Guts and Grog Tooned Up

Friday, January 2, 2015

EKG's Top 10 Films

NUMBER TEN is a TIE from my two favorite living genre directors!!

DOG SOLDIERS (2002) dir Neil Marshall - This film can cure the common cold. Not kidding. The first time I saw it, I was feverish in bed with the flu. I was flipping channels and stopped on Sci-Fi to this fabulous Werewolf vs Army in Scotland story. The script is full of Geek BoyEaster eggs, action packed and the Make-up FX are very effective. After it was over I no longer had the flu! Seriously, no fever and my congestion was gone! Some people would call this a "Meta" horror film. I would agree to an extent. It is really a parody of a bunch of other genre films. But it has some great gore, violence and scares in its own right. Neil Marshall has since this film gone on to direct some other cool genre bending films like THE DECENT, CENTURION and the two Finale episodes of GAME OF THRONES.

SEVERANCE (2006) dir Christopher Smith – My two favorite living genre directors also happen to be contemporaries living in United Kingdom. They both did great interviews for the British Video Nasty documentary, btw. Smith is one of us. He geeks out on the same films we do. I chose SEVERANCE over many of his other great films because it's an example of the type of Slasher I like. Shocking Murders, Cannibalism, quirky characters, Boobies in the first ten seconds, terrorists, and Chicks with Machine guns. Did I mention boobies and chicks with machine guns?? The pace is fast and fevered with a dark humor which will carry through to it's silly over the top, but satisfying conclusion. For other awesome Smith films check out BLACK DEATH & CREEP.


RAVENOUS (1999) dir Antonia Bird - Is a perfect combination of multiple genres. A Western horror film set during the Mexican-American War, in a remote outpost. The troubled hero Guy Pierce saves Robert Carlyle after he mentions a Wendigo ate his whole party. When they travel to the spot...Things go INSANE!! I don't want to give you anymore than that but it's gory over the top Cannibalism fun. Not just Pierce and Carlyle, the whole cast is superb and it was a comeback role for 1980's favorite Jeffery Jones after he had some very dark dealings with California law enforcement. This film is unpredictable and you have no idea how it's going to end up or even who to route for.
Unfortunately this was the swan song for its director who died last October. She directed a lot of British television but only four feature films including PRIEST (1994), MAD LOVE (1995), and FACE (1997) also starring Carlyle. RAVENOUS is her masterpiece and I do not say this lightly. SHOUT FACTORY just dropped a fabulous Blu Ray of this title just this June! Seek the film out and just roll with its turbulent psychopathy.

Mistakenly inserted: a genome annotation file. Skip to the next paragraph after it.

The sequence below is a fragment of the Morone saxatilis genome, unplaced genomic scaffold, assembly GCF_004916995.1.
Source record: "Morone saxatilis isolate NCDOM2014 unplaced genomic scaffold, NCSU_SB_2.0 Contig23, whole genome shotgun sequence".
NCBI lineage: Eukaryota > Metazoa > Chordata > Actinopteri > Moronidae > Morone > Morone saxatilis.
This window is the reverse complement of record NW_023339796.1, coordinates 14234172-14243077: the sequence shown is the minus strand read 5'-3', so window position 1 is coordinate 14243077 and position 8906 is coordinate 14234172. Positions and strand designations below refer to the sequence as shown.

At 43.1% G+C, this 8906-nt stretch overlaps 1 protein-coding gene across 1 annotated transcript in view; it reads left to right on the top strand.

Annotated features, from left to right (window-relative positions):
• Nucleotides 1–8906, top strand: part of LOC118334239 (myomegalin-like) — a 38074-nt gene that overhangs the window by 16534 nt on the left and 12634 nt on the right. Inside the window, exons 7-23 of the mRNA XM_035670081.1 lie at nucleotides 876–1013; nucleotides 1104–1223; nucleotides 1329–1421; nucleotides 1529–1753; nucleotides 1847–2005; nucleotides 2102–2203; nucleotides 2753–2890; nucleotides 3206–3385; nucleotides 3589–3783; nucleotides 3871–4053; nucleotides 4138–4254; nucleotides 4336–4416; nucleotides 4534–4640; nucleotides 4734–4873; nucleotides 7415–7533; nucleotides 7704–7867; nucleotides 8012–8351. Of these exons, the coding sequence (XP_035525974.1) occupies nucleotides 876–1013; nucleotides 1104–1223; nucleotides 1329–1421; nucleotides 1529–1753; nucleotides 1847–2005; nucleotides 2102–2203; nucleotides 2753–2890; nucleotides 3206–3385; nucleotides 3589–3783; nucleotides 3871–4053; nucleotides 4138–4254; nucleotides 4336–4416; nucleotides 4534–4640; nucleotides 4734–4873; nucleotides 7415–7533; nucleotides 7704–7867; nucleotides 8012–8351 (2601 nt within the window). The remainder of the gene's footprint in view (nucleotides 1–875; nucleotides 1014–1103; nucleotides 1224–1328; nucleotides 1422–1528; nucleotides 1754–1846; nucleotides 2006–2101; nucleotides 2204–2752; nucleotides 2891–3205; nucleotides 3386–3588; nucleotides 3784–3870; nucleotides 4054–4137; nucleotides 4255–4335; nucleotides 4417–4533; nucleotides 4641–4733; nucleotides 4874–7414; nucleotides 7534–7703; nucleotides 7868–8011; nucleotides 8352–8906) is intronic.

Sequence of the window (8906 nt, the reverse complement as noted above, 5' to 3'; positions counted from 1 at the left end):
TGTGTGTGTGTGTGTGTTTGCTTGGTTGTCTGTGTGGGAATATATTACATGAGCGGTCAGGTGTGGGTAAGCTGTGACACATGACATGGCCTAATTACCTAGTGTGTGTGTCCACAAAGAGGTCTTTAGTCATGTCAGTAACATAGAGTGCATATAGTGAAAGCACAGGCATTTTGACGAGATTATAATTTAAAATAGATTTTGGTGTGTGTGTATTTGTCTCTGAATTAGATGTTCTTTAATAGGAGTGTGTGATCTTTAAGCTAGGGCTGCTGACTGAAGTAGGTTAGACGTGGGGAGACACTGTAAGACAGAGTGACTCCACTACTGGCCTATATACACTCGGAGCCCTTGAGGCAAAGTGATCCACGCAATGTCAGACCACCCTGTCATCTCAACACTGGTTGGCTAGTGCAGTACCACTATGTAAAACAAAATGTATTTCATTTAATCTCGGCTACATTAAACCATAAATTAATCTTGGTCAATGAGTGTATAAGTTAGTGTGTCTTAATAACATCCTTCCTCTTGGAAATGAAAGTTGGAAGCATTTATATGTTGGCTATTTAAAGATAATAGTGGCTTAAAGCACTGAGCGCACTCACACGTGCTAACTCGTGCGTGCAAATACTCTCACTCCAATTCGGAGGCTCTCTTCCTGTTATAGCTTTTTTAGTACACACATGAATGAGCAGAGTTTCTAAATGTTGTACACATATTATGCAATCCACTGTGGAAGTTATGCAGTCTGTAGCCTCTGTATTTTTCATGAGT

THE BRIDE OF FRANKENSTEIN (1935) dir James Whale - Not all the Universal Monster movies stand up to time. They are a product of their era's environment. A lot of this had to do with the paper thin plotting. DRACULA (1931) and THE MUMMY (1932) suffer the most, clinging onto the charisma of its cast for dear life. BRIDE does has a few of these dated moments, but what surrounds them is a story as timeless as infinity. Despite the make-up you can see right into Karlof's soul. You want to protect him despite his trespasses. The art direction has influenced filmmakers far beyond the genre and the Gothic imagery became the standard for all to follow. This was my first horror film and I think that was good. Because I learned early that the monster is never really the villain of the story, the humans are.

THE WOLFMAN (1941) dir George Wagner – There is not a dated moment in WOLFMAN. Yes, the FX were groundbreaking for the time. But that is not what I'm really talking about. WOLFMAN is the best of the Universal Monsters and single handedly created the modern Lycanthrope legend as we know it. People know the mythos of the Wolfman so well, over the years; it has almost evolved in to real folklore. Sure WERE WOLVES OF LONDON (1935) was first and shape shifting is one of the oldest mythos on the planet. But the pentacle, full moons, silver, the gypsy curses, are really all directly influenced by this film. The story is beautiful and tragic. The shadows dance is some of the most beautiful cinematography set to black and white film. Then there is the fabulous cast and of course our original brooding anti-hero Lon Chaney Jr. This was the film that showed me make-up FX is an art form and a skill. To this day THE WOLFMAN is still the most sympathetic yet scarily unpredictable creature of Universal catalog. It was the first horror film I showed to my daughter at three years old. She was scared but loved the film and wanted to see it again. The exact right reaction.